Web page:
Shiftless no more! Pharaby can compost the fig leaves now.
To make her shift, I used some fine old linen with a silky feel, and I scaled a pattern in Costume Close-Up (is there anyone who doesn’t use that pattern?). Then I proceeded to sew up the gores, body, and neckline. When it came to the sleeves, though, I was perplexed. What was typical, plain or gathered? I reeeeally wanted to do gathered.
Not being an eighteenth-century-fashionista, I pulled out costume books and scoured the internet for guidance (see this awesome study). Most of the images of extant shifts I found – there were a few exceptions – had sleeves without gathers at the armscye, or shoulder. But period art seems to imply that shifts did have them; otherwise, how so fluffy? That means that 1) I didn’t look in the right places, 2) I couldn’t see details and misinterpreted the pictures, 3) they didn’t survive as often, or 4) some dates were wrong. Maybe all four, plus some more reasons I haven’t thought of yet. Oh well.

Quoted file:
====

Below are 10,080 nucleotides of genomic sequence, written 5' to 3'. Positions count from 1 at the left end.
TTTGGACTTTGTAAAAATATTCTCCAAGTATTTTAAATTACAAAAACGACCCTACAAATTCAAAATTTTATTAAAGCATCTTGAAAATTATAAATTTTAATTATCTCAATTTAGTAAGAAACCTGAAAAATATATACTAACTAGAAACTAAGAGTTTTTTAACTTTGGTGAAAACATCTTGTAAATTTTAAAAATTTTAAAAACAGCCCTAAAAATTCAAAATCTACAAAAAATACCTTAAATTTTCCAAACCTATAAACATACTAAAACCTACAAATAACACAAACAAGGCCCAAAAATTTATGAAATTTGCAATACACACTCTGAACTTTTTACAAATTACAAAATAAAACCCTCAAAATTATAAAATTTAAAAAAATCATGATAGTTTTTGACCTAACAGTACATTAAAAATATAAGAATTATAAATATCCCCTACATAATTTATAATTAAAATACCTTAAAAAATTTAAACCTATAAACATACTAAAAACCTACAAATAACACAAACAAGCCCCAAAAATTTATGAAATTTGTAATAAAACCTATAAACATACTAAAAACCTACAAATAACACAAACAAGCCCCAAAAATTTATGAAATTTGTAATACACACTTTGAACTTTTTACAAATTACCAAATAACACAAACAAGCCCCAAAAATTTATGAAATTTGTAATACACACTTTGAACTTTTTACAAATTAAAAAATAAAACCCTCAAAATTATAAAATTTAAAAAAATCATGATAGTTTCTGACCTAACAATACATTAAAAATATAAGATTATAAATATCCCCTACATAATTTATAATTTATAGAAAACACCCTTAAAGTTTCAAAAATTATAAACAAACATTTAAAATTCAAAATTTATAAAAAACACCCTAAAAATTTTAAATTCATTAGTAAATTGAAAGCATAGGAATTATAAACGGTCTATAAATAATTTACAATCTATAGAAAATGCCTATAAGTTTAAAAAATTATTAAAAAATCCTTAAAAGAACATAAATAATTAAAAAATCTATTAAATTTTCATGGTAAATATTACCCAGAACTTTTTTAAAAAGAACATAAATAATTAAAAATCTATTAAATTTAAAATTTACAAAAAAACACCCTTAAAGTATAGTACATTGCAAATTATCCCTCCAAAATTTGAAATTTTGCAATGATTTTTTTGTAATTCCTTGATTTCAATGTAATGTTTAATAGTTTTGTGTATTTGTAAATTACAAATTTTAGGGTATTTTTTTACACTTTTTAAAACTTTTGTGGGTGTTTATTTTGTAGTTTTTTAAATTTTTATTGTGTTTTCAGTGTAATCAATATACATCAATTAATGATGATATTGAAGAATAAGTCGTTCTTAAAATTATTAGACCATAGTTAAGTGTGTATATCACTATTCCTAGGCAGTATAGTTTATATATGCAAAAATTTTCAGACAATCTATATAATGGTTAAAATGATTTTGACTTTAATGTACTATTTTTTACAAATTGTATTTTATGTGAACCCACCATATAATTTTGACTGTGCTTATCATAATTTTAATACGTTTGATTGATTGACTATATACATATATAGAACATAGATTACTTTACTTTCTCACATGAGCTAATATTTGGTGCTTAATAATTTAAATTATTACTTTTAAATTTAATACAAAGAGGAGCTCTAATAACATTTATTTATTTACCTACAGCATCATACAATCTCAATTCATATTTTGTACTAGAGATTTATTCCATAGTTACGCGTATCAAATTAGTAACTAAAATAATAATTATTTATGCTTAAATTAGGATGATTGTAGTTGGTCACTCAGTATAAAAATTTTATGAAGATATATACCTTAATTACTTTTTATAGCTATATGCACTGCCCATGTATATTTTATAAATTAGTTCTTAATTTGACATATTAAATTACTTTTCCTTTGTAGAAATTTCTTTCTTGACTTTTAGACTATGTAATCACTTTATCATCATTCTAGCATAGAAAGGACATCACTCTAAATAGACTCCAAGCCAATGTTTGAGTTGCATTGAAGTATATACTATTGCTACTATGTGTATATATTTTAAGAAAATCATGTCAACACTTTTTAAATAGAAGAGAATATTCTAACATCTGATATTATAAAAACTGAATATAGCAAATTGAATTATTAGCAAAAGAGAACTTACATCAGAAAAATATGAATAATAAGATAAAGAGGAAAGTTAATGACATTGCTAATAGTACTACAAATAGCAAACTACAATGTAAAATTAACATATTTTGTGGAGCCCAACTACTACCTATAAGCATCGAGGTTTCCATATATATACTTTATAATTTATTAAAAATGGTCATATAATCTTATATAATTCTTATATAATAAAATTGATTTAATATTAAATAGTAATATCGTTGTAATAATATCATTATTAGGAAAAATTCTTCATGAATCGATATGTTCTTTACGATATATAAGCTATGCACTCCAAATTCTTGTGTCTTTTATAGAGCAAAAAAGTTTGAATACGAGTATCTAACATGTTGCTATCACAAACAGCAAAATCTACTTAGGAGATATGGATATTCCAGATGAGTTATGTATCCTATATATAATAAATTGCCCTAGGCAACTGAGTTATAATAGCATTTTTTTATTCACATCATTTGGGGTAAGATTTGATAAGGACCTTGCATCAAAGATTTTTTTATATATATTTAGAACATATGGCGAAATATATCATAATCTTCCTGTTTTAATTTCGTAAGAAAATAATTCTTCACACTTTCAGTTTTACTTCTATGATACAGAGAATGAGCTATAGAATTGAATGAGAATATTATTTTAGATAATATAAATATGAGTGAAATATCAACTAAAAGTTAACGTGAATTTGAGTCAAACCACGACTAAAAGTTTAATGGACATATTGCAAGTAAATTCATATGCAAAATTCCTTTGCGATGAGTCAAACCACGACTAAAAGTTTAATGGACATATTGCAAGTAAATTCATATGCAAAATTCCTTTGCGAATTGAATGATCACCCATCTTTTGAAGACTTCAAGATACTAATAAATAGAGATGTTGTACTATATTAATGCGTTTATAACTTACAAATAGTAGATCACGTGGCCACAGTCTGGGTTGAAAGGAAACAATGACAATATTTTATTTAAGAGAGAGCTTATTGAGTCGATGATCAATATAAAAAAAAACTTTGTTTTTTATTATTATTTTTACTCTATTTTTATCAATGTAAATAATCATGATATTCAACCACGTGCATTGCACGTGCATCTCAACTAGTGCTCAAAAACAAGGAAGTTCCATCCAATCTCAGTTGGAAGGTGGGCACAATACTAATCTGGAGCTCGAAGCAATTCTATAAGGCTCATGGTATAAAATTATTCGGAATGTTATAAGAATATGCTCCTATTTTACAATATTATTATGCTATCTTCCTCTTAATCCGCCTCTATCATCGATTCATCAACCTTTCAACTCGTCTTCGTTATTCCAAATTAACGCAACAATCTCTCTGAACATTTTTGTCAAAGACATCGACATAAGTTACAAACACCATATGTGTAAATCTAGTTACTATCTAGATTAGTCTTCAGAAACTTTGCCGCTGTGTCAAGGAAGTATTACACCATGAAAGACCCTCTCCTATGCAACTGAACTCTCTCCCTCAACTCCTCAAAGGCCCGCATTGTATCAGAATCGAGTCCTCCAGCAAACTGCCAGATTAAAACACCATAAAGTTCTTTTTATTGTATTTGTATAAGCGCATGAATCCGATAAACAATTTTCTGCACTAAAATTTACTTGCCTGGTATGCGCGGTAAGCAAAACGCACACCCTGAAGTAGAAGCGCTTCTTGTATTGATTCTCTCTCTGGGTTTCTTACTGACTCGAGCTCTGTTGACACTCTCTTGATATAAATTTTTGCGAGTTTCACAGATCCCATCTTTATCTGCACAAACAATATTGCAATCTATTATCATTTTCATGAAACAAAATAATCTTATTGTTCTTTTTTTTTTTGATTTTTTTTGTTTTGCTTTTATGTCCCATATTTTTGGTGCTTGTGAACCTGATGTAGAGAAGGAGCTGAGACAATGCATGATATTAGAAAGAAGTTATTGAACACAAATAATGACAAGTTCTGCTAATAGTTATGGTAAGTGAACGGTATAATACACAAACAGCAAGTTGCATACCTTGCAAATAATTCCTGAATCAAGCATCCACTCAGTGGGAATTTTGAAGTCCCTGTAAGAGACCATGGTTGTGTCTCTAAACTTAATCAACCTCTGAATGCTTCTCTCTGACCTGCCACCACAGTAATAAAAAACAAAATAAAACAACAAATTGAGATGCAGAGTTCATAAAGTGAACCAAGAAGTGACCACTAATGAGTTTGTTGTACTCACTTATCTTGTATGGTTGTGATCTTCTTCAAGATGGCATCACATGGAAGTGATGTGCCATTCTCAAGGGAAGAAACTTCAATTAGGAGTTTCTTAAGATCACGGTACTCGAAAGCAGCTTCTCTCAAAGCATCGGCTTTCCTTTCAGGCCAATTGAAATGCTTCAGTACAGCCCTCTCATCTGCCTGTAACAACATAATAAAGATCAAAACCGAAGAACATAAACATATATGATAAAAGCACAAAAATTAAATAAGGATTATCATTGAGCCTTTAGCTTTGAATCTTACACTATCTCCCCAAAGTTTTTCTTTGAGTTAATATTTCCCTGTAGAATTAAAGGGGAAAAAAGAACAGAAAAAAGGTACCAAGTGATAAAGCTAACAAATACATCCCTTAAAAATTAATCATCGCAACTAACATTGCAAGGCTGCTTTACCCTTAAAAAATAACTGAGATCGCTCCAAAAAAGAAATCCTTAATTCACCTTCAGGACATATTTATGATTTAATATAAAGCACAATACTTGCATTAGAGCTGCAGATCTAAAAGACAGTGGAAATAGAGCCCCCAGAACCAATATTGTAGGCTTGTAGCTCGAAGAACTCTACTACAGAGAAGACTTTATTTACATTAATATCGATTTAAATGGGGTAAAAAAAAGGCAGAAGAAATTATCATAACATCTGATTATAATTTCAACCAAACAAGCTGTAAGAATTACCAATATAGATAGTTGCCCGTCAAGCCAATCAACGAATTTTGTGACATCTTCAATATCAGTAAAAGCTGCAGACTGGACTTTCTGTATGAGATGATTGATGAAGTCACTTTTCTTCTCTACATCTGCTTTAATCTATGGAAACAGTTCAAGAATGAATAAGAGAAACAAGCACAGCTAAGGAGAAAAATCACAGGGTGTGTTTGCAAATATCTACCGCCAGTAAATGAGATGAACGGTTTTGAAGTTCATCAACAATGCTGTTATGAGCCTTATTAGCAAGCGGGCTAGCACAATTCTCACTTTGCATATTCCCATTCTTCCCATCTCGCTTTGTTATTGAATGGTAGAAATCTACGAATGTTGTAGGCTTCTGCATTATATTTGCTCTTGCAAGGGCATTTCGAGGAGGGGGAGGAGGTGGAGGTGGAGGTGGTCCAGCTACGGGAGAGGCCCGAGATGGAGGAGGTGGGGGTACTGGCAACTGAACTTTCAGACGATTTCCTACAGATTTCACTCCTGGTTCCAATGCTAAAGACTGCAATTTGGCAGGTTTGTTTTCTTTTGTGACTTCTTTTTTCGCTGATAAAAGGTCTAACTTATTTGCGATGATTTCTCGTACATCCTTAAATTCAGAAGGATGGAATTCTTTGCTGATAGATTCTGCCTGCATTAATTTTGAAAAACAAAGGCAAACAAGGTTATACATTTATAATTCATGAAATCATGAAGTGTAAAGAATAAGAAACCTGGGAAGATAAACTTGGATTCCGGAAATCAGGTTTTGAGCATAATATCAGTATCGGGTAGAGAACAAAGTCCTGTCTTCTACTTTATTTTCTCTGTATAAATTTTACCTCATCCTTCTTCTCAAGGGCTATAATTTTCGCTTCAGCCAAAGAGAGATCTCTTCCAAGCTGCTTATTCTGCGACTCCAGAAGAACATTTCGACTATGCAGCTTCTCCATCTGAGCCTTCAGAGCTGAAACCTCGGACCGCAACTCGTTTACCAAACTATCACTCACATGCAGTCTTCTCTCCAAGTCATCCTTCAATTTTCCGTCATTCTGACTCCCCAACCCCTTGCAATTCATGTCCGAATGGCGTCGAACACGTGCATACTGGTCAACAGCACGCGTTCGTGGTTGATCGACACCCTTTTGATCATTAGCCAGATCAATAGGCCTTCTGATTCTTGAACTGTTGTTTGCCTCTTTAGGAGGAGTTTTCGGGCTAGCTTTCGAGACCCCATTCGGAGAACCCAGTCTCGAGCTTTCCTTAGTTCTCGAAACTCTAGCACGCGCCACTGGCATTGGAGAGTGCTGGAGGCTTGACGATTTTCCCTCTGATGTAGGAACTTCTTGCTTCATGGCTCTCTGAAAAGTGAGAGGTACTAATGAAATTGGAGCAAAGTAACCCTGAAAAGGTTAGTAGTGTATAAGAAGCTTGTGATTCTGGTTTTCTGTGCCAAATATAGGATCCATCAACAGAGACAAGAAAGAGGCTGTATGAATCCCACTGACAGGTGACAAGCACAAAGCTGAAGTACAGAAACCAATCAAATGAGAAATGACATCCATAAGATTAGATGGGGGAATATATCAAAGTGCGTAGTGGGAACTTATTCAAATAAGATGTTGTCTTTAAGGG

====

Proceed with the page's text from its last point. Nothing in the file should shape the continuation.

However! I found two or three images of exquisite little shifts on early wooden dolls in museums, and those had sleeves that were gathered at the armscye. I think. Anyway, I love setting in gathers and it’s my toy, so that’s what I did.
Now another dilemma. To stitch or not to stitch, that was the question. I was so accustomed to seeing the stitching (now called backstitching) on the wristbands of men’s shirts, that her little cuffs looked as bare as she did. But, duh for me, I’d already set in the gathers. Could I do it, post hoc stitching? Why not – if there’s a harder way, I’ll find it. You don’t see any close-up photos of the cuffs here, do you? Ha.
Next came the binders, those reinforcing strips that are a standard feature in men’s shirts. I can only guess how common they were in women’s shifts, because they don’t usually show in photos, nor are they noted in descriptions. But I’ve long speculated that originally binders were there just for “setting in” gathers – support for a stress area was just a bonus. So in they went.
Now the question you’ve been too polite to ask: did it fit? Pharaby said it would do. She’s not fussy. Any doll destined to wear fashions spanning a century or so – at the same time – can’t afford to be.
Oh, but she does expect me to mark her shift and add ties for her cuffs. She hasn’t decided about frills.